A profile and analysis of the London department stores

Published: 2019/12/05 Number of words: 3054

The purpose of this report is to explore the wider economic environment and its relation to the London Department Store Industry. This involves exploring social, political and economic factors and how they impact the profitability and alter the competitive environment surrounding the stores investigated.

The UK economy is changing steadily due to social habits, terrorism and other external factors. This has a huge effect on every industry, including the retail industry. Specifically, for the purposes of this report, economic shifts also have an effect on the success and profitability of London Department Stores

Demand & Elasticity

Product/Price Relationship
The law of demand states that if a product’s price is reduced while all other surrounding factors (such as price of the competition, disposable income, etc) remain constant, demand for the product will increase. This is especially true for the retail sector where products are not deemed ‘necessary’ but ‘luxury’. However, since department stores sell a variety of different products including necessary and luxury products all for relatively the same prices as one another, other factors may influence consumer decisions more than price, such as location and income.

In other words, the market for department stores is fairly inelastic unless prices are reduced to such an extent that they are in competition with discount stores, by which point the business would not cover the cost of overheads. The reason for this inelasticity is that London department stores are in perfect competition with one another and if there is any discrepancy in prices, it would be either within the stores’ own brands or different products entirely. For instance, Harrods has a reputation of being more expensive than other stores because of the products it sells versus other stores. Harrods sells the highest quality products whereas John Lewis sells less expensive brands. Thus, a shop which sells a combination would have lower prices on average than Harrods even though the high-end prices are the same in both stores.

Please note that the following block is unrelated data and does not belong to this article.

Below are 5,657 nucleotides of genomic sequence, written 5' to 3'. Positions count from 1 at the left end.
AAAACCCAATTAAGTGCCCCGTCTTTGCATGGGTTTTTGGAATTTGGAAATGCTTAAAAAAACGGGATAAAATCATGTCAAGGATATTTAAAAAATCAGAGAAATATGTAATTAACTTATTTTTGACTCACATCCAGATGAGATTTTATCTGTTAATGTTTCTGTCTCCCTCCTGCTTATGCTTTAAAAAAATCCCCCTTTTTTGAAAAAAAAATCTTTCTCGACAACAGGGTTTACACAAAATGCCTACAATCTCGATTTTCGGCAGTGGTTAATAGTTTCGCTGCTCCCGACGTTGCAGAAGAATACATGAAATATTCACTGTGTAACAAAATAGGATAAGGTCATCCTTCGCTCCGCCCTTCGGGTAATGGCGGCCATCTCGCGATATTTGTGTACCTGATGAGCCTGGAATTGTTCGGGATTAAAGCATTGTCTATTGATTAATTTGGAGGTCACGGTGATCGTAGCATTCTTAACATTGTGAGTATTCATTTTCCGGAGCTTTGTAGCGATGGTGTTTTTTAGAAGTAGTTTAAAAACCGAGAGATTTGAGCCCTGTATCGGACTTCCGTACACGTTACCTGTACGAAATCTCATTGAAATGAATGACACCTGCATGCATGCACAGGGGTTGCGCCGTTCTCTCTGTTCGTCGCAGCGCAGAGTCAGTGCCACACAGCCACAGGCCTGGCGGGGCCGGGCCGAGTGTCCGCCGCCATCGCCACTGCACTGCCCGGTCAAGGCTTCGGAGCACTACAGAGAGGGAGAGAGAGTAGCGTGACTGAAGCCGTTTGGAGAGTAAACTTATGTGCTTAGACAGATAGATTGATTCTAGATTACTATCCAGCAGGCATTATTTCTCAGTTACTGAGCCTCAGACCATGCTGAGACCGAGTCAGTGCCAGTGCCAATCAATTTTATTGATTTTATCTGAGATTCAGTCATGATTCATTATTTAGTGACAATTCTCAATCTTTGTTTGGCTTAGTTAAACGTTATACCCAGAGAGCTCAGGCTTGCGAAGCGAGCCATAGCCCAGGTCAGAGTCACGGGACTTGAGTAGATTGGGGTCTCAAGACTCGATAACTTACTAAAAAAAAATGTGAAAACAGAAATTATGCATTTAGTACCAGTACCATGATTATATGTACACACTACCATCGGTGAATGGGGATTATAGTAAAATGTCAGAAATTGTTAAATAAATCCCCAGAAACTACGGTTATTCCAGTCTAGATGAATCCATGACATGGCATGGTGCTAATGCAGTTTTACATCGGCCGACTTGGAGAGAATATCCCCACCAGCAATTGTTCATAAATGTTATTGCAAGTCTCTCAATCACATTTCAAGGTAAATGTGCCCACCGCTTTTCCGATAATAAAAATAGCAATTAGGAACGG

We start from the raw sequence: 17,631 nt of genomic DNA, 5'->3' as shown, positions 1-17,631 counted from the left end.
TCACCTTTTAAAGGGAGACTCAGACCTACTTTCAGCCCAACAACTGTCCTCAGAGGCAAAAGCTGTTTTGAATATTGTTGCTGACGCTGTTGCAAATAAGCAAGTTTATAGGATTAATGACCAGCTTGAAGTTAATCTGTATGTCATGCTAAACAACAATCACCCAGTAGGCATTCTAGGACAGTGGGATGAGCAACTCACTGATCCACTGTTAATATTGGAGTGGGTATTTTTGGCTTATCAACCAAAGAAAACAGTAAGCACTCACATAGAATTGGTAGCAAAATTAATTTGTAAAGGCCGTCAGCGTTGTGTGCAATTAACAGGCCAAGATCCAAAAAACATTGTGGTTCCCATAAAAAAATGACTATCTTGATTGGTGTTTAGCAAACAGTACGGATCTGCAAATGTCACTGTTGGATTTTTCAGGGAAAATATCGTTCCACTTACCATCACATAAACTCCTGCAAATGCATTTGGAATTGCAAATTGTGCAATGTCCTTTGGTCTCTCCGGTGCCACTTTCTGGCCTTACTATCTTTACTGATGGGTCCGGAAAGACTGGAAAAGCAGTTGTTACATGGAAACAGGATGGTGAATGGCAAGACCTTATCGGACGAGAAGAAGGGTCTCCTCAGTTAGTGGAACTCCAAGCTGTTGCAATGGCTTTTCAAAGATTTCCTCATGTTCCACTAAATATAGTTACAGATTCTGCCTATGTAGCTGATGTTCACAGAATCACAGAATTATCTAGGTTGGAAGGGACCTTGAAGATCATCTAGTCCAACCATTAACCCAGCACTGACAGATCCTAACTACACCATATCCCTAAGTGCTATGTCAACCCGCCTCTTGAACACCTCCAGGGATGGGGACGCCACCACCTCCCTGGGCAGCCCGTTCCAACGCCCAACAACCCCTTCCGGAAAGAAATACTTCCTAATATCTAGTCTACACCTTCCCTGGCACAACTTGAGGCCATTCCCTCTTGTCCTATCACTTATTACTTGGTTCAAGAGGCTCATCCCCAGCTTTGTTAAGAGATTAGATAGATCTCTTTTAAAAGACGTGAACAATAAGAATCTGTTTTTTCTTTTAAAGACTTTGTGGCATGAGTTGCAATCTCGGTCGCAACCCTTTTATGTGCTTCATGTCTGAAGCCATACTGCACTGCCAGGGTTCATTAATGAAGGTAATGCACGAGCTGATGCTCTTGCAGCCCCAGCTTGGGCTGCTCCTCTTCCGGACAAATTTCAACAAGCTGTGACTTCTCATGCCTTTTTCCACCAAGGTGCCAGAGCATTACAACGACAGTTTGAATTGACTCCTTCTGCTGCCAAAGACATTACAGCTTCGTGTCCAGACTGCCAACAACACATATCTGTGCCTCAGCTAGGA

Economic Factors
The economy and the retail industry are directly related in that when inflation decreases and consumers have more money to spend, demand increases. Likewise, when personal income is low or the economy is experiencing a slump, the retail industry will suffer. Non-specialist stores showed the lowest quarterly growth since July 2005 of 0.3%, according to the Office of National Statistics. This could be due to the rate of inflation of late being at 3%, or the fact that December 2006 showed enormous growth and consumers were recovering after Christmas, or even reflect the increasing popularity of internet shopping.

Technology & Market Trends
Technology also has an effect on the supply and demand of products in department stores. Historically, when department stores first came into being, shopping was quite an exercise. For instance, women used to go through viewing, fitting and ordering processes before waiting for their dress to be made and posted when shopping for clothes. Technology has assisted in faster manufacturing along with an increase in demand for ready-to-wear clothing, which has managed to lower demand so much as to push the made-to-order sector out of the market. Going a step further, the increasing popularity of Internet shopping may well push traditional department stores out of the market.